Mayoral Race: Donovan Rolls Out Education Platform

Mayoral Candidate Shaun Donovan. Photo from campaign website

Former Obama-Biden Administration Housing Secretary and mayoral candidate Shaun Donovan yesterday his public school education platform which includes getting all police out of schools, utilizing more public/private partnerships, and doubling the size of the city’s Summer Youth Employment Program over five years.

Donovan said the nearly 10,000-word in-depth education platform, entitled A Million Strong: Repairing, Rebuilding, and Reimagining New York City Public Schools for ALL our Kids cultivates and celebrates diversity and incorporates an equity lens to ensure that the benefits of new initiatives make their way to all students, particularly students who are from low-income households, students of color, multilingual learners, students with disabilities, and students experiencing homelessness.

“COVID-19 exposed deep-rooted injustices in our public school system and it also demonstrated the incredible resilience of our dedicated educators, students and families who continue to persevere during these tough unprecedented times, which is why as we recover from this pandemic, we must rebuild our educational system in order to tackle long-standing inequities and to create real pathways to economic opportunity for every student,” said Donovan. “This plan builds a seamless cradle to career continuum, celebrates diversity, creates safe and inclusive learning environments and prepares the next generation of New Yorkers for family-sustaining jobs.”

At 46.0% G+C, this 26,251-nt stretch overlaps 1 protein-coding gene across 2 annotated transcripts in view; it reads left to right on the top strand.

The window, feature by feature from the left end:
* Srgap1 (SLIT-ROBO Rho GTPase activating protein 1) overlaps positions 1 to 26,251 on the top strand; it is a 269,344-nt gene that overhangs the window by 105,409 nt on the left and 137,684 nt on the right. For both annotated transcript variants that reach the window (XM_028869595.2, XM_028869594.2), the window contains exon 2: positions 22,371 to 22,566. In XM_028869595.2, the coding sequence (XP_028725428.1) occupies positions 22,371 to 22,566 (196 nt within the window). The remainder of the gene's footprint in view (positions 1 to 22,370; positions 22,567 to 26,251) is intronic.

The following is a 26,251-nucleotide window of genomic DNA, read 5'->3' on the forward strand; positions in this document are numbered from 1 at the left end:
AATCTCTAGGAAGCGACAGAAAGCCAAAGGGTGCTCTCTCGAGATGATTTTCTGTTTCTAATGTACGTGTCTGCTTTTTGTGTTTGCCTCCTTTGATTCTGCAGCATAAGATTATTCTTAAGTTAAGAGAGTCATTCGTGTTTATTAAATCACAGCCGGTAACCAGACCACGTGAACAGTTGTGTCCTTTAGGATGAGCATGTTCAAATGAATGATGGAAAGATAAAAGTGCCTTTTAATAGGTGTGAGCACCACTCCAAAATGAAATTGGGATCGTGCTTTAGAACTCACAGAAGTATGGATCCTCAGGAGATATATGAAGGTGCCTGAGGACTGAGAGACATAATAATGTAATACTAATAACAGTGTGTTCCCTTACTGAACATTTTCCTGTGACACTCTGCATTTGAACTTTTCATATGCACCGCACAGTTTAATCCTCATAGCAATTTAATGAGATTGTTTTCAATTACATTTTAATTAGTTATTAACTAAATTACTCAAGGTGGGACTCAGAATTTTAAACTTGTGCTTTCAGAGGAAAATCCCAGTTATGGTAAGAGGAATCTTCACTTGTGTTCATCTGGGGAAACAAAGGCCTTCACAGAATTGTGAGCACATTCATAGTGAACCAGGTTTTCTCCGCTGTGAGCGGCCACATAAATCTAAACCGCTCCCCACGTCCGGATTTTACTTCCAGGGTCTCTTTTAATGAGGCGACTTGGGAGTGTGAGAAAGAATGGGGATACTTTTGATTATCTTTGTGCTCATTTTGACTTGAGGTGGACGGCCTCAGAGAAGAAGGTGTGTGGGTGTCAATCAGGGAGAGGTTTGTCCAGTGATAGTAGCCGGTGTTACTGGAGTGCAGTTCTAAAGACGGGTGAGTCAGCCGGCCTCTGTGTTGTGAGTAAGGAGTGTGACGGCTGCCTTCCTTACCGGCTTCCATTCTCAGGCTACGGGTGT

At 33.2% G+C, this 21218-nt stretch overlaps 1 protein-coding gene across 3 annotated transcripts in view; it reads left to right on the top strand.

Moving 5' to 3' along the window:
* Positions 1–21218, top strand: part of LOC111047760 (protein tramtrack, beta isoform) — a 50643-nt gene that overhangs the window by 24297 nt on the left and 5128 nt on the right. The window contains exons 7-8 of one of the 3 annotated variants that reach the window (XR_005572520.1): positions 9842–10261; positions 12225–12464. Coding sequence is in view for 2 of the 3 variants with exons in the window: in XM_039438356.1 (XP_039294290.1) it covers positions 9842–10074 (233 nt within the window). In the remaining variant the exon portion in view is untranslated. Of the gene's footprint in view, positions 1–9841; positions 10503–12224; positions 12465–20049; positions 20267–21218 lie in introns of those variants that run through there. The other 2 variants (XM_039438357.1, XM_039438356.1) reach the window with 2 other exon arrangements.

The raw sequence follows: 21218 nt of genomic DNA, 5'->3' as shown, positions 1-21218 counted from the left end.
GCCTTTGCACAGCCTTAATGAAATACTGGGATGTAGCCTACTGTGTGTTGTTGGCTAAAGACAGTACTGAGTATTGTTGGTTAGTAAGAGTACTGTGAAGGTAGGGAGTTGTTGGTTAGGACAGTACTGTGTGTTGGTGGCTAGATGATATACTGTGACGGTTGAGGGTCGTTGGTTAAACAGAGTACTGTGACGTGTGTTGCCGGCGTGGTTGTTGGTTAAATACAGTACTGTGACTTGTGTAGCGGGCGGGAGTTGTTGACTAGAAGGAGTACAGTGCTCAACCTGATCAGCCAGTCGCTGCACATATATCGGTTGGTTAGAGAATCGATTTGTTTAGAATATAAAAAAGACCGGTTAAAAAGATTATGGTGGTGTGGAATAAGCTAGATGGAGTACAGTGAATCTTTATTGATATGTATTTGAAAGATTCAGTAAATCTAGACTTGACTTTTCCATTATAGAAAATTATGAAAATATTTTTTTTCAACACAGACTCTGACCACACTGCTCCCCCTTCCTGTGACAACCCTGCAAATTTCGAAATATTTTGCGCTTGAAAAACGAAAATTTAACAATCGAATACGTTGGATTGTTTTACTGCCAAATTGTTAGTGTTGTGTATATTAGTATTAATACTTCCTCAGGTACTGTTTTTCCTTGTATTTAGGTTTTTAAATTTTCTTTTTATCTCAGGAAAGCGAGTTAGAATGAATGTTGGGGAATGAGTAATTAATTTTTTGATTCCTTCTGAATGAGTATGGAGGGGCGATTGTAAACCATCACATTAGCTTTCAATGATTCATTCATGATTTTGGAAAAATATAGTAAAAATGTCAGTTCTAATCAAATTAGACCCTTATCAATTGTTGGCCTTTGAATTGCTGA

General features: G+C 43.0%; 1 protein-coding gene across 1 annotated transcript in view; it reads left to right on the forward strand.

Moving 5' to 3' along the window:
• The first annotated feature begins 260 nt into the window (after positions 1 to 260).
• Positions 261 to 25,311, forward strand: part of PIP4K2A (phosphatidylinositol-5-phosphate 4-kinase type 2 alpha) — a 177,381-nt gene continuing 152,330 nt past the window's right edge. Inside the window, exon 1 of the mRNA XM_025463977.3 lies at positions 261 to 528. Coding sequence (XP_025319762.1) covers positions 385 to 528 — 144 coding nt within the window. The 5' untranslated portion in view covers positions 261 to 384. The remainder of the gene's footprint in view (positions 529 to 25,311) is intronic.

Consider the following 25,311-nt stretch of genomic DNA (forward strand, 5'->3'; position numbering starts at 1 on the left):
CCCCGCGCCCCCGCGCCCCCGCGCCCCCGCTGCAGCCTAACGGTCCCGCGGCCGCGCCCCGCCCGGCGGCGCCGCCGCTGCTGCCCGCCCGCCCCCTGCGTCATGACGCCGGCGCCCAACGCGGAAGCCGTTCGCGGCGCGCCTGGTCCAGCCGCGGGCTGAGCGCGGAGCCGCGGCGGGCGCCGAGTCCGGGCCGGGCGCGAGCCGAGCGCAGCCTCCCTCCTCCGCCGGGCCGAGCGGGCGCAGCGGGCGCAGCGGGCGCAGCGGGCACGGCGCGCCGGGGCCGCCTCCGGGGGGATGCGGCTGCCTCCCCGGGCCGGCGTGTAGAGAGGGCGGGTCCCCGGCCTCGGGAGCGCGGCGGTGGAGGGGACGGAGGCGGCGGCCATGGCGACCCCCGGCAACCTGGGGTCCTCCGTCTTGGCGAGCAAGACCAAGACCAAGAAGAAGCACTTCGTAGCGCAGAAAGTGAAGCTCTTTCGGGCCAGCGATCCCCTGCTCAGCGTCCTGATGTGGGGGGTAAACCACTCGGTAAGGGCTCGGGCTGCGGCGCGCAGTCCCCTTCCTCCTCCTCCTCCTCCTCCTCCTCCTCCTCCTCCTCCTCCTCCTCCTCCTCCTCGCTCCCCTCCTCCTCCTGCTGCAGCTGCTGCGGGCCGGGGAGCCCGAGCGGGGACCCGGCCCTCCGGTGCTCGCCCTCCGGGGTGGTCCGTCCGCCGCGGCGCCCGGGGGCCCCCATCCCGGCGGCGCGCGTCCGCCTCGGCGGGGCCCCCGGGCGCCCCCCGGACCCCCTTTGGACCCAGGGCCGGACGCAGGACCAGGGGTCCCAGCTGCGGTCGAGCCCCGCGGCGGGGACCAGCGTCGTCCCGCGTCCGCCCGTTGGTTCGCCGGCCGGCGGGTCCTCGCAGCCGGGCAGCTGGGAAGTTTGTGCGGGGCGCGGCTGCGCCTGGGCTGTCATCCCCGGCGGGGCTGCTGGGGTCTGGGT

The policy ideas outlined in the nearly 10,000-word platform lay-out a vision for schools that cultivates and celebrates diversity and incorporates an equity lens to ensure that the benefits of new initiatives make their way to all students, particularly students who are from low-income households, students of color, multilingual learners, students with disabilities, and students experiencing homelessness.

Highlights of the platform include:

  • Creating an Education Recovery Corps utilizing CUNY students and graduates, and other young people, to partner with educators to provide supplemental learning and social-emotional support for younger students, while offering immediate employment in their own communities for CUNY students and graduates.
  • Investing in a Student Success program that pairs public dollars with those raised from philanthropists and private sector partners with a shared interest in helping NYC’s students. This initiative would provide grants to schools with a focus on students who have been left furthest behind: students with disabilities, students experiencing homelessness, multilingual students, and students of color.
  • Hiring 150 new social workers to work in schools with large numbers of students in temporary housing and develop a multi-tiered support system in schools for foster, homeless and system-involved youth.
  • Opening all libraries, in all neighborhoods, seven days a week.
  • Establishing a School Diversity and Integration Office within the Department of Education to focus on both vision and execution of pro-integration policies and practices.
  • Removing police from schools, and leveraging some of the savings to reinvest in Positivity, Prevention, Relationships, and Response Coordinators, trained in child development, de-escalation, and understanding how trauma and life experiences impact behavior, to create a positive learning environment.
  • Doubling the size of the Summer Youth Employment Program over the next five years from 75,000 to 150,000 participants per year.

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